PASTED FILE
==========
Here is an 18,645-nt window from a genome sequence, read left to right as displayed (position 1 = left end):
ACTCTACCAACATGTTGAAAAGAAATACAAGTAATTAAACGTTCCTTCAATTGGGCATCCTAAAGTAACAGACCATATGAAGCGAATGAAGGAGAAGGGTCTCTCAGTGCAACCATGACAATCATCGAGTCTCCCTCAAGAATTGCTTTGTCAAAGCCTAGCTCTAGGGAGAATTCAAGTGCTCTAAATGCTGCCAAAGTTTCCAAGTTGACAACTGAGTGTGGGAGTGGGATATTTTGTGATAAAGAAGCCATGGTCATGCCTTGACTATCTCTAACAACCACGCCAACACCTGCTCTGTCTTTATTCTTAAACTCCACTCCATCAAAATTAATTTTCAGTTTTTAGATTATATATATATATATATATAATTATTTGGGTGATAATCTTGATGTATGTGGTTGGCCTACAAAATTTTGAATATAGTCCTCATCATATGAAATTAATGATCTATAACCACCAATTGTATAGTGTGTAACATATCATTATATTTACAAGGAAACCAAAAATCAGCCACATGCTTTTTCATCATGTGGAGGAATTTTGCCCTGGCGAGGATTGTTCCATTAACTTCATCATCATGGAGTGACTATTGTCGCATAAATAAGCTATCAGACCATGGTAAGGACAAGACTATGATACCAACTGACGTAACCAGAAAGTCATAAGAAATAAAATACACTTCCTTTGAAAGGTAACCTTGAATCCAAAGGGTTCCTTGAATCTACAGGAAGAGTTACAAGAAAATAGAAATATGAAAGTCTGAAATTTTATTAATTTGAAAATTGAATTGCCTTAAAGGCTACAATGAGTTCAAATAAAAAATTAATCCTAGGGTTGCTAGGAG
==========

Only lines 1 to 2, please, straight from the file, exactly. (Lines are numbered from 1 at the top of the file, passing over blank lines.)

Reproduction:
Here is an 18,645-nt window from a genome sequence, read left to right as displayed (position 1 = left end):
ACTCTACCAACATGTTGAAAAGAAATACAAGTAATTAAACGTTCCTTCAATTGGGCATCCTAAAGTAACAGACCATATGAAGCGAATGAAGGAGAAGGGTCTCTCAGTGCAACCATGACAATCATCGAGTCTCCCTCAAGAATTGCTTTGTCAAAGCCTAGCTCTAGGGAGAATTCAAGTGCTCTAAATGCTGCCAAAGTTTCCAAGTTGACAACTGAGTGTGGGAGTGGGATATTTTGTGATAAAGAAGCCATGGTCATGCCTTGACTATCTCTAACAACCACGCCAACACCTGCTCTGTCTTTATTCTTAAACTCCACTCCATCAAAATTAATTTTCAGTTTTTAGATTATATATATATATATATATAATTATTTGGGTGATAATCTTGATGTATGTGGTTGGCCTACAAAATTTTGAATATAGTCCTCATCATATGAAATTAATGATCTATAACCACCAATTGTATAGTGTGTAACATATCATTATATTTACAAGGAAACCAAAAATCAGCCACATGCTTTTTCATCATGTGGAGGAATTTTGCCCTGGCGAGGATTGTTCCATTAACTTCATCATCATGGAGTGACTATTGTCGCATAAATAAGCTATCAGACCATGGTAAGGACAAGACTATGATACCAACTGACGTAACCAGAAAGTCATAAGAAATAAAATACACTTCCTTTGAAAGGTAACCTTGAATCCAAAGGGTTCCTTGAATCTACAGGAAGAGTTACAAGAAAATAGAAATATGAAAGTCTGAAATTTTATTAATTTGAAAATTGAATTGCCTTAAAGGCTACAATGAGTTCAAATAAAAAATTAATCCTAGGGTTGCTAGGAG